“If my thought-dreams could be seen, they’d probably put my head in a guillotine...”
In fairness, I think ol’ Bob was onto something here, this being one of those Dylan lines which will resonate with pretty much everyone, bar the irredeemably saintly. We’ve all thought things which we’re only too happy to keep locked up in the privacy of our own minds. And a lot of us have said things in private too which we’d never dream of saying in public.
So a big measure of sympathy is surely in order for Wes Hoolahan, who wasn’t the first employee and certainly won’t be the last to say something uncomplimentary about his employers. The problem for the Norwich midfielder is that what we can only presume he thought was a private response to an off air question from a television reporter ended up going public in a big way.
In the incident, which occurred at the club’s training ground last Thursday — the eve of transfer deadline day — a reporter jokingly asked the want-away player if he was going to be clearing out his locker, to which the Irish international is said to have replied: “I hope so. This is a fucking shithouse club.”
And that, one suspects, would have been that, if the exchange hadn’t subsequently leaked into the media, to be written up in many quarters as “a foul-mouthed rant”.
But no matter that it might well have been one of the shortest ‘rants’ on record — or, more to the point, off it — Hoolahan’s two little words, which were clearly born out of his frustration at (a) not being picked at Norwich and (b) having a move to Aston Villa blocked, were deemed explosive enough to make his bad situation at the club a whole lot worse.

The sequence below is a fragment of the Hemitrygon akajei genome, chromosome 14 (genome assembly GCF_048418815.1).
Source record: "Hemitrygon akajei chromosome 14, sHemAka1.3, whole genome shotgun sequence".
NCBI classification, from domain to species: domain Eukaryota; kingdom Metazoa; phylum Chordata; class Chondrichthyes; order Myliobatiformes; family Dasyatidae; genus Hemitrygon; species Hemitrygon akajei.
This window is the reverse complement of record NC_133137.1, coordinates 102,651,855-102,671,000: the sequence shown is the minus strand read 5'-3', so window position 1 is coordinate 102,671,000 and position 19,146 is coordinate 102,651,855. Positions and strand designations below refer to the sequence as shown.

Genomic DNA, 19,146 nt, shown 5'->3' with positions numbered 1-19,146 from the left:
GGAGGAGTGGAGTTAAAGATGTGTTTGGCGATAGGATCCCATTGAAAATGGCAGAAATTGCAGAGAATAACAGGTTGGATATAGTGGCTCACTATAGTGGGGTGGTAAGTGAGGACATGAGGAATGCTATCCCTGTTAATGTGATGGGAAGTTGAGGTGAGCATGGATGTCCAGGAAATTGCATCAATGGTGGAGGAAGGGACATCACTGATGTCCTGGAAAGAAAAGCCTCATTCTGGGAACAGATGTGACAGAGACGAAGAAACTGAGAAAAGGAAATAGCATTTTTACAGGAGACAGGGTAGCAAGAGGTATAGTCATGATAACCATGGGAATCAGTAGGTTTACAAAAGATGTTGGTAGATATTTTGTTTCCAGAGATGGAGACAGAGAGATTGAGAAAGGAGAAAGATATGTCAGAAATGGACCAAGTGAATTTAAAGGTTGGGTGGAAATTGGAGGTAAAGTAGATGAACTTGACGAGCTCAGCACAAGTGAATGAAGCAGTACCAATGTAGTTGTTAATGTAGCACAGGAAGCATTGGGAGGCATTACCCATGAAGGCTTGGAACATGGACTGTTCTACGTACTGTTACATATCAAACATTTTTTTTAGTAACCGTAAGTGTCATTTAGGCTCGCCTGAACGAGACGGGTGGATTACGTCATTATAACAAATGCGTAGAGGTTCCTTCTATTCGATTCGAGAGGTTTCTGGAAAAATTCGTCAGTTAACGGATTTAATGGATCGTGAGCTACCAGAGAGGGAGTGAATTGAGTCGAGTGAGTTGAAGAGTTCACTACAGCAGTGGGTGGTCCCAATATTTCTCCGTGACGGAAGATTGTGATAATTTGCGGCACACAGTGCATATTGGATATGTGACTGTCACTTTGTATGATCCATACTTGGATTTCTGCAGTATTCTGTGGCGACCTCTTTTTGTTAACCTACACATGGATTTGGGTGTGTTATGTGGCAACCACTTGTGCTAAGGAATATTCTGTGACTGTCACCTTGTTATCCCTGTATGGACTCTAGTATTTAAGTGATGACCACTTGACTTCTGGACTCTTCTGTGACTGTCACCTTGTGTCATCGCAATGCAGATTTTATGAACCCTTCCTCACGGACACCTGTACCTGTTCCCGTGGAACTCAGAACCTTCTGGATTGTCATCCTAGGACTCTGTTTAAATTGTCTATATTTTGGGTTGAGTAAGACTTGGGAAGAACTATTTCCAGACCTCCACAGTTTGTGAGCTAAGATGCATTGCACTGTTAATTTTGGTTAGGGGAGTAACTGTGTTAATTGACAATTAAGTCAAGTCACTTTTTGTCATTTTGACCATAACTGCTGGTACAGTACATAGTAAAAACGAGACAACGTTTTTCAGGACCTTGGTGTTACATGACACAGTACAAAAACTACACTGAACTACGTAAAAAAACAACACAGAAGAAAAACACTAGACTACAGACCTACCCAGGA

Not the least of the ironies in all this is that, as Irish football journalists know well, Hoolahan is one of those who has always preferred to let his feet do the talking.
At least until the current controversy, the Dubliner was such a fan favourite at Norwich that the faithful took to calling him ‘Wessi’.
It was only late in Giovanni Trapattoni’s reign that Hoolahan began to get the opportunity to show his stuff in the green shirt, making him something of a cause celebre for critics of the Italian’s rigid approach. The onset of the new Martin O’Neill era should, in theory, afford Hoolahan more opportunities to make his mark, except that the player’s troubles at Carrow Road have happened to coincide with a swashbuckling return to form for Andy Reid, another creative playmaker of the kind who got short shrift under Trap. And unlike Hoolahan, Reid is not just a regular performer for his club Nottingham Forest but a serial man-of-the-match winner who could hardly be in better form as O’Neill prepares to select his first squad for the friendly against Serbia in March.
At Norwich, by contrast, Hoolahan’s quality has been sacrificed in a decision to play two up front, leaving him stuck on the bench even as the Canaries have struggled to lift themselves clear of the relegation zone.
Hoolahan’s frustration then is understandable, but he can only hope now that Chris Hughton will be true to his latest words about the whole unhappy saga. “He’s a good player,” said Hughton. “We know what Wes brings us. I would very much expect him to knuckle down. He’s a good professional and a line has been drawn under it.”
Which suggests that just maybe things can still get a little better for Wes Hoolahan at Carrow Road. But then they could hardly get any worse.
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